Honey BaneWe’ve left it very late again but finally it’s time for the first part of the chart count-up, including the fantastically misspelt “Dire Straights” at 25, before we return to Powell resting his elbow on the shoulder of a female audience member. “How old is this young lady?” he asks her, rather awkwardly. “Sixteen,” she replies, which is fortunate because it makes her (a) over the age of consent and (b) the same age as Honey Bane. Despite her young age and prototype Toyah look (including multi-coloured hair, fingerless lace gloves and unnecessary plastic mac), Honey was already a punk veteran, having been in Fatal Microbes in 1978 and collaborated with anarcho-punk collective Crass before Sham 69’s Jimmy Pursey got her a record contact with EMI. Mixing New Wave with a hint of ska, Turn Me On, Turn Me Off rocketed to number 37 after her TOTP appearance but couldn’t get any higher and became Bane’s only top forty hit. A similarly arranged version of the Supremes’ Baby Love struggled to number 58 after which Honey explored other career options, such as acting and dirty photos erotic modelling.

BAD MANNERS – Lorraine (#22)

Bad MannersTalking of erotic models, after the middle section of the chart we return to number 22 to revisit Buster Bloodvessel and his inflatable lover Lorraine. It’s another showing for the clip from two weeks ago (or last night if you’re watching BBC Four on Friday, or half an hour ago if you’re watching the Saturday night omnibus) with Buster still in full Henry VIII getup. We can deduce that Queen Lorraine was Henry’s sixth wife because, despite all the threats of physical violence, the song resolves itself with the two of them going to bed and the chorus “When I find her I’m gonna kill her” changing to “Now that I’ve found her, don’t wanna kill her,” hence the old aide-mèmoire pertaining to Henry’s wives: divorced, beheaded, died; divorced, beheaded, exploded. While Bad Manners’ chart positions had improved with each of their first three singles, Lorraine bucked the trend by deflating at number 21.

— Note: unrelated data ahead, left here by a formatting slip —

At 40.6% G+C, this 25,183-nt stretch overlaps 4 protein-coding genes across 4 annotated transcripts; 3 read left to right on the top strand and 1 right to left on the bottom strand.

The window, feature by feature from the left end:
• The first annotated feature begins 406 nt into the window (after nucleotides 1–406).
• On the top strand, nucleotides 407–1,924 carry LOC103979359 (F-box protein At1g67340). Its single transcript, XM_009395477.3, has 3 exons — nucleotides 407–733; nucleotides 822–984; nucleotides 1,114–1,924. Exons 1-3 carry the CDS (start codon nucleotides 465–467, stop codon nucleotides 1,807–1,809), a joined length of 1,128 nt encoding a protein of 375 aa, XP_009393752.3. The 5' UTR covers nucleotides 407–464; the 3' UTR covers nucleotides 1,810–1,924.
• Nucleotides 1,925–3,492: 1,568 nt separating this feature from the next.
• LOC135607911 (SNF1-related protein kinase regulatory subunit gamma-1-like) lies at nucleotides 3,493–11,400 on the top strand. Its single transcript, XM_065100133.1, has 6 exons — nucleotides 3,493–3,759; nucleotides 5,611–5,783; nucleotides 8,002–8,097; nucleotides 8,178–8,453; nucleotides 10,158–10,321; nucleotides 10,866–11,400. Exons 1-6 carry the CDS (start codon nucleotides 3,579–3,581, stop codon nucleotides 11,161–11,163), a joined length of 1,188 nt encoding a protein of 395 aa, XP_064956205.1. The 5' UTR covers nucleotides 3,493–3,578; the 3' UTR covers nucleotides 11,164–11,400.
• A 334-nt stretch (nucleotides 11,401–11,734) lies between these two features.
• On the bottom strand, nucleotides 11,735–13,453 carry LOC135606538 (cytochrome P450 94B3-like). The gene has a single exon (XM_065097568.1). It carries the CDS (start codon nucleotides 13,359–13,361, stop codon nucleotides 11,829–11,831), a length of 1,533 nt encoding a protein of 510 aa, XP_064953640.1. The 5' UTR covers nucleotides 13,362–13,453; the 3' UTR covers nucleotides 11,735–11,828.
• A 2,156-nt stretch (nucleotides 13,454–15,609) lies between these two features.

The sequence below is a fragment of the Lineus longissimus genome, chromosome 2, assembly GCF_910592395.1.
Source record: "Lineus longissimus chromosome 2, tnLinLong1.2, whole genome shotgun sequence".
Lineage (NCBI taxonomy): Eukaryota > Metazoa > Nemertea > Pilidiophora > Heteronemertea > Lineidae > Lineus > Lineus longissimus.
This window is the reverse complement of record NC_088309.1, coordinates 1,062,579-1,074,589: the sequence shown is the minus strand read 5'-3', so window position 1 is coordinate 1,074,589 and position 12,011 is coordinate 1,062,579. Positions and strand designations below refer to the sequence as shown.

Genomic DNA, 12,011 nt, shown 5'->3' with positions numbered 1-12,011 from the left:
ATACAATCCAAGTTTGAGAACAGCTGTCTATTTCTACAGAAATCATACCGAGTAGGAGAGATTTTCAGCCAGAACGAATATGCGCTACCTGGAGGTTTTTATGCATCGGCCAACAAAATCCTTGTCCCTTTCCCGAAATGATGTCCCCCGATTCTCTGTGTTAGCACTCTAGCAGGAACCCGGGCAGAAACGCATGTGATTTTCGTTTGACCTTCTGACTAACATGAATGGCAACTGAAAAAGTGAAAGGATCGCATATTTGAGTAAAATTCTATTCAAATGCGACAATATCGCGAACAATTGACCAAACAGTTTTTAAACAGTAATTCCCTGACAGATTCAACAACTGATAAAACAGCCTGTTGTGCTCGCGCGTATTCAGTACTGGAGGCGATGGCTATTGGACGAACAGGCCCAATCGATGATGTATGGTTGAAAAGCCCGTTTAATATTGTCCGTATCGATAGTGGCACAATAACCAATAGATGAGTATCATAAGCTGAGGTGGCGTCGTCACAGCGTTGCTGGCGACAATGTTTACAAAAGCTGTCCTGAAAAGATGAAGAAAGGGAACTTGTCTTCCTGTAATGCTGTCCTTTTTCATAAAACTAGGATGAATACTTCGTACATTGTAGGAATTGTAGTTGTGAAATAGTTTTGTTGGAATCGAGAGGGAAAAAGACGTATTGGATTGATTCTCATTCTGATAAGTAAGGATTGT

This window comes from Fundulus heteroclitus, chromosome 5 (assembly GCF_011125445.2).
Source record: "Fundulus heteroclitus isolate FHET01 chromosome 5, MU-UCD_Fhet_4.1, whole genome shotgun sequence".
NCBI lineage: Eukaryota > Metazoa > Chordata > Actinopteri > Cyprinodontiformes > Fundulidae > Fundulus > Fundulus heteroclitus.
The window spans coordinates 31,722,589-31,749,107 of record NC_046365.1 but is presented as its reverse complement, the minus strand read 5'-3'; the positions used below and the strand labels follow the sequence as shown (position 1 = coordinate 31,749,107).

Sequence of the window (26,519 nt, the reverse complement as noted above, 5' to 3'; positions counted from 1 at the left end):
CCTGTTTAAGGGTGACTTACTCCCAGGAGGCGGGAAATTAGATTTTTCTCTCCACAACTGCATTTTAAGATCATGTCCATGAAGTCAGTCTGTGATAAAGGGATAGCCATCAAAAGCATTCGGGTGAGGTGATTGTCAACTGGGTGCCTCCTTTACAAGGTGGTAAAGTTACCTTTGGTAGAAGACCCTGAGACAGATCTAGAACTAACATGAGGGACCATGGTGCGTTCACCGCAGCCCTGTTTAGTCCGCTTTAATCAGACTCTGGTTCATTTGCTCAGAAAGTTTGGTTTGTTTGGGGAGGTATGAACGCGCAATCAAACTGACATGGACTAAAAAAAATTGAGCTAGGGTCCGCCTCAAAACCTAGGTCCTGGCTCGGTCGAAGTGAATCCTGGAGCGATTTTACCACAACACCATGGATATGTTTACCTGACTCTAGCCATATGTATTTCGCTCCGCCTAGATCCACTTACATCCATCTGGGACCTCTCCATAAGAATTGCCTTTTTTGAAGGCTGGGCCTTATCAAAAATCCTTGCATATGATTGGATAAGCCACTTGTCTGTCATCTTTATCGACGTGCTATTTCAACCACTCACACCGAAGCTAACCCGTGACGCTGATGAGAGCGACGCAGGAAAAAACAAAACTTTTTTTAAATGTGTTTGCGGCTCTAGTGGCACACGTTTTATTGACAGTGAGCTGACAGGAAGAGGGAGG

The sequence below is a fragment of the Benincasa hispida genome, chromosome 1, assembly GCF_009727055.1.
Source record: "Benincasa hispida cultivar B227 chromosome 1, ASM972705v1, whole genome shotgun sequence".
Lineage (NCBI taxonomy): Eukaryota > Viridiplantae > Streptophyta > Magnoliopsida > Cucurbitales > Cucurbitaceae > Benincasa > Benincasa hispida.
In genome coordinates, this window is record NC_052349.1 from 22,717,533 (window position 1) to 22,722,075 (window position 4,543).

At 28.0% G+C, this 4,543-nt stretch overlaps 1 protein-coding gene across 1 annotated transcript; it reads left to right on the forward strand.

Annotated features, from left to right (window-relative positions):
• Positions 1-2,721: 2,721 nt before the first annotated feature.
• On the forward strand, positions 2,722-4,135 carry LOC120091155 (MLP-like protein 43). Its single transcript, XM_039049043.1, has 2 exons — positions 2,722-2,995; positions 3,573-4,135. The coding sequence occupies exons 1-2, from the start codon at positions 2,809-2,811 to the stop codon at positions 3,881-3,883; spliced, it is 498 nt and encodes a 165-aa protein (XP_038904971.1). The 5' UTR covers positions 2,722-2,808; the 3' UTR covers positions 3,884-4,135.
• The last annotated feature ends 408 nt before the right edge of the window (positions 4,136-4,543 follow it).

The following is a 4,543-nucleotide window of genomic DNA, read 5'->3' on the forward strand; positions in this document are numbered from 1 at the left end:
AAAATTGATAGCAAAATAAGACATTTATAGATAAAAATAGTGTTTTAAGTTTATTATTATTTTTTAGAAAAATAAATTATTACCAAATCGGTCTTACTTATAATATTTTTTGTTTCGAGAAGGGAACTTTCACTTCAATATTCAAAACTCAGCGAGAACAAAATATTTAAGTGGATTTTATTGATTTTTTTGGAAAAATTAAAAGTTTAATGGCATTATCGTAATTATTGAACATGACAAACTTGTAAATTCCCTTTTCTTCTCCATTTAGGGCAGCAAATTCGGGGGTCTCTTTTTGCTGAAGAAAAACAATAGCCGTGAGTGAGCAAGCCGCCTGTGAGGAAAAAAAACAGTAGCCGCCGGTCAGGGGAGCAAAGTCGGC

JOHN LENNON – Imagine (#1)

John & YokoThe top ten then, again featuring three Lennon singles as while (Just Like) Starting Over has dropped out, Happy Xmas (War Is Over) is still shifting enough copies in mid-January to keep it at number 9 and his first posthumous release Woman débuts at 3. Combined with the reappearance of Give Peace a Chance at number 50, Imagine clings on to the top spot to give Adam and his various collections of Ants a run for their money. You know how the video goes by now and if you’re still getting teary-eyed at the thought of it, you’re in for some serious emotional turmoil next week. Pete bids us goodnight in front of a particularly rowdy crowd, one of whom persists in putting a 2 Tone trilby on his head and taking it off again – “What is that?” he demands, before noting with some relief, “Oh, it’s just a hat” – before we play out with the Gap Band and their latest Burn Rubber on Me which sounds terribly rude in all sorts of ways I can’t quite put my finger on.